Beautiful writing, a feeling of otherworldliness, and all the heartache of Ondaatje's The English Patient. Arg.
Tuesday, August 11, 2015
Extremely well-written, engaging, page-turner about the eight boys from Washington who won gold in the 1936 Olympics. While it tells the story of all eight boys, it is focalized largely through the personal memories of the #2 man in the boat, Joe Rantz; it begins with his horrifying childhood (his stepmother was like something out of Disney), creating a psychological trajectory of him transcending not just his material poverty but his lack of trust in others, to become part of this team. The author is also very congnizant of the historical context--the myths that the Eastern US was writing about the Western US, for example, and how that created a sort of "meta" story (intertwined with the Seabiscuit story, for example, rough-hewn but real power coming out of the west), about the boys of Washington and Cal (UC Berkeley) versus the "privileged" Yale, Cornell, Harvard crews. The boat story is also cross-cut with the rise of Hitler and how the Olympics were used as a propoganda opportunity, with Leni Riefenstahl and Goebbels duking it out for power. Fascinating. Couldn't put this one down. If you liked THE DEVIL IN THE WHITE CITY (Erik Larson), you may like this one too.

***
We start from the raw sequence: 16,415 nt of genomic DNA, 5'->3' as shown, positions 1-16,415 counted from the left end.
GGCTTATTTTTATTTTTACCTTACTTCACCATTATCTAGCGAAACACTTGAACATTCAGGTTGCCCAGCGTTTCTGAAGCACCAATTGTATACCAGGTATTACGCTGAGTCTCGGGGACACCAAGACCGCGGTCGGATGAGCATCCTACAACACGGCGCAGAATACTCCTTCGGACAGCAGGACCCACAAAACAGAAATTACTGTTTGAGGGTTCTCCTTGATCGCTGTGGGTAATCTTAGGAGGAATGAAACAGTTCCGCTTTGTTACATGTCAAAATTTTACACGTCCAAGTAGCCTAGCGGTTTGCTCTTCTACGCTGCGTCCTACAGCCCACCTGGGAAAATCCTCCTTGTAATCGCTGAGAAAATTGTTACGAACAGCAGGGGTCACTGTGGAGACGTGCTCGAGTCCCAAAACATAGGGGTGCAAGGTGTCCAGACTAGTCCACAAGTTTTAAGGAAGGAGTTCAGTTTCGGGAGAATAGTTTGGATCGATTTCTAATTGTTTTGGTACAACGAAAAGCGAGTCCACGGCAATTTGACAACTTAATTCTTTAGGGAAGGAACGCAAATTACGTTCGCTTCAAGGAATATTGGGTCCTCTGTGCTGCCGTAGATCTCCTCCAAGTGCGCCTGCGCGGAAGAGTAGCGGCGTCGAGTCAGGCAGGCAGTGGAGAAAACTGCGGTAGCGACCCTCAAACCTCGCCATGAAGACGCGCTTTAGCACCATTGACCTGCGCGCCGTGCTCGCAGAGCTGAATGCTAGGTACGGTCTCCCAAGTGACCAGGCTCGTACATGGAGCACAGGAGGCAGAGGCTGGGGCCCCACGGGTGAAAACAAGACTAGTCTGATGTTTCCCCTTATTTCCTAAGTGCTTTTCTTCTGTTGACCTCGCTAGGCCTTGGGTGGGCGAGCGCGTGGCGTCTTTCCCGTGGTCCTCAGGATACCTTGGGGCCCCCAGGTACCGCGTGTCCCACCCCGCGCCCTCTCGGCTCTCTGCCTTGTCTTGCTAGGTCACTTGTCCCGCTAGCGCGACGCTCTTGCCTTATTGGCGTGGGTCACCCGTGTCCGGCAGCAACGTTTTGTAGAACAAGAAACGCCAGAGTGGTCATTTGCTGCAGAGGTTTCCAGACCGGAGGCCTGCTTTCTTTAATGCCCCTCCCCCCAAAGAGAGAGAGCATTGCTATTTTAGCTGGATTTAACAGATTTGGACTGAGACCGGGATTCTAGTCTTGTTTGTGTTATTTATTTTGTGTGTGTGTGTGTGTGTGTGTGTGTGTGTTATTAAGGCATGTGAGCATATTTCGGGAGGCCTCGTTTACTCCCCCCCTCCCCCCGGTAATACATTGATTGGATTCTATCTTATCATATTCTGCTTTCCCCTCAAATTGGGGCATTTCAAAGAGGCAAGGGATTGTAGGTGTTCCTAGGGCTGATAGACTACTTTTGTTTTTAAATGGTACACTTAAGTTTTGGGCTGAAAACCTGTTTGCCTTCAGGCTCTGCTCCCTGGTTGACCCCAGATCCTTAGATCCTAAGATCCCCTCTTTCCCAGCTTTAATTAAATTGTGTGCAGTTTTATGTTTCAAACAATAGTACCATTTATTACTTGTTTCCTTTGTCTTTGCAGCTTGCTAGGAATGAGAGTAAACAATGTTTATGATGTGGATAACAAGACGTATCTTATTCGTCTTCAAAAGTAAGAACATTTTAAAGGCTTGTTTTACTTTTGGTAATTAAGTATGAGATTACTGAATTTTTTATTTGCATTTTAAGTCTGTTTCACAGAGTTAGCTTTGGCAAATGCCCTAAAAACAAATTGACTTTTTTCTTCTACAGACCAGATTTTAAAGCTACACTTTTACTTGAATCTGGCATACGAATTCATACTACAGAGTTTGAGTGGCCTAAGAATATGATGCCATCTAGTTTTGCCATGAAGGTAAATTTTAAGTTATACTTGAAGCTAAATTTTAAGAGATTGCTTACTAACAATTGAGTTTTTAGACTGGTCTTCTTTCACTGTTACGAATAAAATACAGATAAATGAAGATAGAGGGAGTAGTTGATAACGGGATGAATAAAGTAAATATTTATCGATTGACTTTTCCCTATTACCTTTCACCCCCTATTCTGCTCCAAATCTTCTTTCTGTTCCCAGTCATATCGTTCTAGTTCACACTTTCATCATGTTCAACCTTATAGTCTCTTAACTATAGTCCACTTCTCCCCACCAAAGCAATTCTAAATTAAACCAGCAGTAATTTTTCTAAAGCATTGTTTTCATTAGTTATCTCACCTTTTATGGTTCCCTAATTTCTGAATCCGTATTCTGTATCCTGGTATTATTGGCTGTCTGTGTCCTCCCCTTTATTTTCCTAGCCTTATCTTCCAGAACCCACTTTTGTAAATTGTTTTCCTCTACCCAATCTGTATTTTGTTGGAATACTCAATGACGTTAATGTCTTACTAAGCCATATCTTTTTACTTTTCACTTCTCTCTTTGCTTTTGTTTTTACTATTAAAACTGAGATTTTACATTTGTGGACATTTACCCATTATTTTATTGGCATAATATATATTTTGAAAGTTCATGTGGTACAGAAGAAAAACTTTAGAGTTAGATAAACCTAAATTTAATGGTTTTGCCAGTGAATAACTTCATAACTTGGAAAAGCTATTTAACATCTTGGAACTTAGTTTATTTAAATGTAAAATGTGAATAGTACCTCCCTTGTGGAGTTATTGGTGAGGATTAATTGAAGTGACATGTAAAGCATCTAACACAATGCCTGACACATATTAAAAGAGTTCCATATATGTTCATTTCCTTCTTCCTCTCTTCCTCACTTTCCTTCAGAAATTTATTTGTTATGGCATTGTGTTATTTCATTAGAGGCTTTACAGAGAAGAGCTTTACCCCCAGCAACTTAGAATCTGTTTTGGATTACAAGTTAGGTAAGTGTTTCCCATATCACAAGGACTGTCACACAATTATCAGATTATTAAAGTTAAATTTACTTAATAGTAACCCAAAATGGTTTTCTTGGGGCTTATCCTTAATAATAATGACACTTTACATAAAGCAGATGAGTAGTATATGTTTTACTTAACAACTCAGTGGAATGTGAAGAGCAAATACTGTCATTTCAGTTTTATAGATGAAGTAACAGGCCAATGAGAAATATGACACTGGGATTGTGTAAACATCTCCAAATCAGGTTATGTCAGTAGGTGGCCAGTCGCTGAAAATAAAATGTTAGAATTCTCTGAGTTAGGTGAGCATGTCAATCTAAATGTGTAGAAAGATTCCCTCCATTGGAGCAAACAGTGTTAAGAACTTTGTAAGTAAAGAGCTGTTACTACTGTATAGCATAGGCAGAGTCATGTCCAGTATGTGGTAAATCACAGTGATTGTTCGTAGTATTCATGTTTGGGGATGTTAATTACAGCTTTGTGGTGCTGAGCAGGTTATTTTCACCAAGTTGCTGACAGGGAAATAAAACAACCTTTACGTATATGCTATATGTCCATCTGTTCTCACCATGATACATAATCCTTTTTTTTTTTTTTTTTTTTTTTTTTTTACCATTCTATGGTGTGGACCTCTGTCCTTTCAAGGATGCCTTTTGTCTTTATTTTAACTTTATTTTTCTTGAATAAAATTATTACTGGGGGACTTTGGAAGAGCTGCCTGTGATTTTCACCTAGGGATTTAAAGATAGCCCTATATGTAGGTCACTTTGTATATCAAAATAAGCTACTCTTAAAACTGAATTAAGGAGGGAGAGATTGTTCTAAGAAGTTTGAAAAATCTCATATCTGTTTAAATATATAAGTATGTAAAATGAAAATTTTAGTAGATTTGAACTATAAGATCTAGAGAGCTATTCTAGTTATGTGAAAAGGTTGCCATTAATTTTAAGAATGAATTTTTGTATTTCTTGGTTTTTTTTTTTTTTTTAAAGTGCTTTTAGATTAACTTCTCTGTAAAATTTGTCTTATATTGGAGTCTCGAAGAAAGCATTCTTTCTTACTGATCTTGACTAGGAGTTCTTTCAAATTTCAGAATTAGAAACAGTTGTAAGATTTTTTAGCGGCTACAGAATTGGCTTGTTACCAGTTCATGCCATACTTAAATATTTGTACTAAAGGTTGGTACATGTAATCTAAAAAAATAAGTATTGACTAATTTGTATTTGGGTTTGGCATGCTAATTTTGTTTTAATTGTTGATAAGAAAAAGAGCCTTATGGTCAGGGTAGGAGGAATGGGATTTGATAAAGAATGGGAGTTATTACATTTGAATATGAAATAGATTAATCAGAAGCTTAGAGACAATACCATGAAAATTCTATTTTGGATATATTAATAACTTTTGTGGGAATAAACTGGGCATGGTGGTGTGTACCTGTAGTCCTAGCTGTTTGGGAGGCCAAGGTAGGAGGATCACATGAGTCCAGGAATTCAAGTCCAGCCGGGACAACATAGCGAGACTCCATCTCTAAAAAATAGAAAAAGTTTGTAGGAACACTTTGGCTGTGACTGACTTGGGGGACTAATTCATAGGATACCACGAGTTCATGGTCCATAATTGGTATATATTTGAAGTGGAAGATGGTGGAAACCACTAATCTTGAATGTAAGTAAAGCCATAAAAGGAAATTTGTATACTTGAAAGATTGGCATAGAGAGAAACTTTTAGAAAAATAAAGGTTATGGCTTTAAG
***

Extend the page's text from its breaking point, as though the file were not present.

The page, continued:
Saturday, August 1, 2015
The author happens to be the cousin of Sasha Baron-Cohen (as in BORAT). That notwithstanding, the book presents a pretty unshrinking and unhumorous look at the lack of empathy which allows people to be able to see others as objects, to commit atrocious cruelties upon them, and to feel no remorse. He provides some historic, collective examples of genocide and systematic torture; then he switches to discussing the individual, tracing out the Psychopath, Borderline, Narcissist, and Zero-negative (less common; think Asperger's) types in terms of behavioral, environmental and genetic causes. His goal in writing the book is to suggest the need for a change in the DSM-V, to identify a new category called "Empathy Disorders." He makes a compelling case ... I for one believe we do need more discussion about empathy both in everyday life (as opposed to the shame and blame that have the potential to make us shrivel inside) and in extreme circumstances. Interestingly, though, he brings up how empathy depends upon the ability to keep our own consciousness as well as that of another (akin to two spotlights) in our mind simultaneously; but he never mentions Jessica Benjamin, the profoundly insightful psychoanalyst who wrote about this ability--what she calls "interdependence"--in her book BONDS OF LOVE, decades ago. I was surprised he didn't know it or reference it; seems a very odd oversight.